Muse Restaurant, two hats atop the Hunter Valley dining scene.
Location: Hungerford Hill Wines
Broke Rd, Pokolbin, NSW, Australia
Chef: Troy Rhoades-Brown
Running late is never fun, especially when you may have guests waiting for you at the restaurant that you chose for dinner. Our guests were on time and enjoyed a glass of champagne while they waited. We are met on arrival by a staff member who directs us to our table and waiting guests, luckily good friends. “Its quite dark in here” – Pookie muses to himself as arrives at the assigned table. Dark in a restaurant can be a good thing, lending the feeling of closeness to those near yet isolation from the diners at other tables. Darkness can also serve to both add to and detract from the experience of the food; less visual excitement but also less prejudice toward the taste. We take our seats, our menus await us.
Service is crisp, we order old world chardonnay to start and each choose our mains. The similarity of ingredients to those we had for lunch raises Pookie’s eyebrow. Sourcing local seasonal ingredients is all the rage. The sommelier approaches just to note that he has recognised our guest and apologises for not coming sooner to the table. He promises to return shortly and discuss the wine list. Amuse bouche arrive scattered across a share plate. One would be forgiven for seeing the macaroons and thinking a sweet had arrived. Our appetites are aroused by the titillation that only one bite can bring.
Pookie has selected beet with goats cheese. It arrives, white fresh goats curd unctuously half covering a dark dome of deepest purple beet. They weren’t kidding about the beet. It is firm but parts easily to the blade. The counterpoint of sweet earthy beet to creamy tartness of the cheese is very well balanced. It over powers the white so Pookie abstains whilst finishing of the dish. It is refreshing to witness the humble beet become the centre of a dish. The table enjoys the show of sprinkling white snow across the kingfish sashimi at the table. Our guest enjoys the sashimi, it works well with the white.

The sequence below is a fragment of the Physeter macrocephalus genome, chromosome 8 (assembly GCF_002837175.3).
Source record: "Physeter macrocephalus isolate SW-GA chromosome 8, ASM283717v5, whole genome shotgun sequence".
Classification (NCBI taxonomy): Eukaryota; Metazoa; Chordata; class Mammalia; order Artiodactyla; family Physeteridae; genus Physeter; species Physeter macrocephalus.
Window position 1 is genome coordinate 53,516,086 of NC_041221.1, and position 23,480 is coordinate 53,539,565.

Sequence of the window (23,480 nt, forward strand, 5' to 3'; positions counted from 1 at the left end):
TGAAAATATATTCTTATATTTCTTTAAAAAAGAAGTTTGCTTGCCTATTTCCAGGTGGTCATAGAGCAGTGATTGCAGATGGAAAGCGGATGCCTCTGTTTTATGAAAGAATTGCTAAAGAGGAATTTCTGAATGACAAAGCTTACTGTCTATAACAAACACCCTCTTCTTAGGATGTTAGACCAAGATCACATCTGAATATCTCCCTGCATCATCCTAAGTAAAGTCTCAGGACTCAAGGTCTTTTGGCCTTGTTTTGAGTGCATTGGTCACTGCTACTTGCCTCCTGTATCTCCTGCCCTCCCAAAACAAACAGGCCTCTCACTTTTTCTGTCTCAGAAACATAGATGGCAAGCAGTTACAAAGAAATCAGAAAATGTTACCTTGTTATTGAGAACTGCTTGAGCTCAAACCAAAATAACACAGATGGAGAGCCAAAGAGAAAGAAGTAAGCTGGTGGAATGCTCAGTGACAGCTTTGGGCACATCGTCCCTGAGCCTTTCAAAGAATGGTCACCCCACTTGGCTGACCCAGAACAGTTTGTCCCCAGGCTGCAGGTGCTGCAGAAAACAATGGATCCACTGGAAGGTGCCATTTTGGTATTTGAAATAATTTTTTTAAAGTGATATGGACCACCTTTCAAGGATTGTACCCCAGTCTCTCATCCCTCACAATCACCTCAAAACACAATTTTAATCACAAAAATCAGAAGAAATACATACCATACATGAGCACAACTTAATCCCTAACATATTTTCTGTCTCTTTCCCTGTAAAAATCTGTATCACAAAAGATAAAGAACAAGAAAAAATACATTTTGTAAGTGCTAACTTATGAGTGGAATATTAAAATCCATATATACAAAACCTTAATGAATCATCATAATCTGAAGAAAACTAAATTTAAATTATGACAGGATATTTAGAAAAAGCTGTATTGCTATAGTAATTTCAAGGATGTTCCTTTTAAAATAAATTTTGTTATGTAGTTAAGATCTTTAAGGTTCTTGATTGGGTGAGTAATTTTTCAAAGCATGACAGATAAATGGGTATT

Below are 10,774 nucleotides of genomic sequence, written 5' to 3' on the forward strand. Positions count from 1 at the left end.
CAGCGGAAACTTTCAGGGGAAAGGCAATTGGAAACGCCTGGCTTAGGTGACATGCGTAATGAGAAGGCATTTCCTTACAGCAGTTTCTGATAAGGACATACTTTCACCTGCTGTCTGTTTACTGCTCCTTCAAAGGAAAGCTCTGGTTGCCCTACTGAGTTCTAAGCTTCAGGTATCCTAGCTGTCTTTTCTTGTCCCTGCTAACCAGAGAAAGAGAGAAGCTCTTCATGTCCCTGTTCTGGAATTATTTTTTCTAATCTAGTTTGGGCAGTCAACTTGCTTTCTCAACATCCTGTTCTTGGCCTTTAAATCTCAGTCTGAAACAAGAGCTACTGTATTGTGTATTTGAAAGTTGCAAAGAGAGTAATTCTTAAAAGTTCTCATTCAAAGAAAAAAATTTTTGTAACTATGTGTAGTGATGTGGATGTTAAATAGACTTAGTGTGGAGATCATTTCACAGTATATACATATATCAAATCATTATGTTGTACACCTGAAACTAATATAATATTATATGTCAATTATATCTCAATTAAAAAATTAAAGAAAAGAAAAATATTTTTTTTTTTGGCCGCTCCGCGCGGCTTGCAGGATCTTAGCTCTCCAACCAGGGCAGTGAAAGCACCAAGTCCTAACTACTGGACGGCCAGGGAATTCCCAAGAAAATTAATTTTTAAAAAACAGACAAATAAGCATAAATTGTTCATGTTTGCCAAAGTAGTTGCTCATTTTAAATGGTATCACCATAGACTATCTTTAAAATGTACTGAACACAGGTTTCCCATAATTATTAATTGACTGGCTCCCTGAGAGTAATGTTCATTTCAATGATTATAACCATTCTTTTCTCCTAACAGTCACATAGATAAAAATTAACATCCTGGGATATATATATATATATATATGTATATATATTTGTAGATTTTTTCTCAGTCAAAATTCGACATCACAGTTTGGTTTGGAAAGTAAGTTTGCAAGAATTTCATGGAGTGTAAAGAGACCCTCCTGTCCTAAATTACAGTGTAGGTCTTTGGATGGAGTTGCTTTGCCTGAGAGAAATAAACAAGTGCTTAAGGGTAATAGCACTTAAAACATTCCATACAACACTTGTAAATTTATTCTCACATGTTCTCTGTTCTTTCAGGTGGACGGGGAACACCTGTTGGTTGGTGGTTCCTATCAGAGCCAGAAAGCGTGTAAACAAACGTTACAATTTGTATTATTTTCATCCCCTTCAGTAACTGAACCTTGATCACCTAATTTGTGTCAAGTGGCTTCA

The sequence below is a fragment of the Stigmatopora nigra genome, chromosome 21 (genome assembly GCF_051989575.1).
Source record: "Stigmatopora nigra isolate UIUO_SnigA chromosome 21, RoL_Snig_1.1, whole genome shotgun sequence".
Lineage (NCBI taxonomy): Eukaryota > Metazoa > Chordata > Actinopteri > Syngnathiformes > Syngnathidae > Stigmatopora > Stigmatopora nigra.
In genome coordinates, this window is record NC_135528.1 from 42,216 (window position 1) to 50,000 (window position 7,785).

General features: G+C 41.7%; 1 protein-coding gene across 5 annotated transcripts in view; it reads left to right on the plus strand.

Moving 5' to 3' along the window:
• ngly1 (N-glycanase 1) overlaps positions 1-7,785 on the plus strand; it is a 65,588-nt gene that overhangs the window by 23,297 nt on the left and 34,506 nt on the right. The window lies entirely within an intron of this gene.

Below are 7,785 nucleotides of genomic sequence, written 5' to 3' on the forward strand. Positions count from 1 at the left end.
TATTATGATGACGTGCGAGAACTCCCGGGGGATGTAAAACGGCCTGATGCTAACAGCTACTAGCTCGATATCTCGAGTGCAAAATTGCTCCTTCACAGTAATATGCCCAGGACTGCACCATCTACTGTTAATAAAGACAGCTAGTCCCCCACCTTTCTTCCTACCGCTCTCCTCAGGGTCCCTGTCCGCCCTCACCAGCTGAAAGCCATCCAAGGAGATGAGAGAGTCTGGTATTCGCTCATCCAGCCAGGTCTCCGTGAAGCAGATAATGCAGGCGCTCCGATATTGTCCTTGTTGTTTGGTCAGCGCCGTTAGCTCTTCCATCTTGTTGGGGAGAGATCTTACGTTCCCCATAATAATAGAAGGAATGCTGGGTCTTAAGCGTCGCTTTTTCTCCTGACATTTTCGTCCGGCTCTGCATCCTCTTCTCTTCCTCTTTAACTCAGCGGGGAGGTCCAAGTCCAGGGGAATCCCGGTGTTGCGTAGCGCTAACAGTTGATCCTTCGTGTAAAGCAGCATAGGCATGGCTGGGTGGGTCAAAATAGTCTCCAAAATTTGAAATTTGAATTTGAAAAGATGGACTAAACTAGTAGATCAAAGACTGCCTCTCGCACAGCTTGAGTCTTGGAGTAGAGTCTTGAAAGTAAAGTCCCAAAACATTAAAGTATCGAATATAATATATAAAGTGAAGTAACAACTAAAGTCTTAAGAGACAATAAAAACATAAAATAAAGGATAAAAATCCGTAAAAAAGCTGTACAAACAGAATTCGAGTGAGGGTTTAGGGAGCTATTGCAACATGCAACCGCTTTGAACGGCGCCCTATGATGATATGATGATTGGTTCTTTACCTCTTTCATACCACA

A sorbet arrives to clear the palate, and then the main is served. Pookie’s partridge is served rolled with . Fresh white beans offer a semi-crunchy texture to the firmness of the roll. The toffee puree is a welcome sweetness on the plate. Our guest venison is a little over done, thus dry, which is a shame. It must always be a struggle serving venison given how very rare it must be served to keep it truly tender and moist against the nature of most diner’s preference. Mookie’s chicken and egg is a surprise with the egg being yolk only served raw on puffed grains. The dish is pretty and the textures contrast being dry breast, crunch puffed grains, and vicous fluid yolk are a highlight.
The sommelier visits now that the rush of dinner service is beginning to ebb. A discussion of wines on offer and his origins ensues. Fancying a dessert, Pookie requests the sommelier select a matching dessert wine. Within moments the Muse Coconut arrives and it doesn’t disappoint. The choice of wine matches well with its notes of scorched toffee and marmalade. The rich creaminess of the coconut is a lovely lasting close to the meal.
Service, setting and food were as you would expect for its 2 hats. Perhaps a little more light on the table to assist the diner in their visual appreciation of the supreme effort the chef and staff put into the presentation of the dishes. Lunch will be the choice for Mookie’s next visit.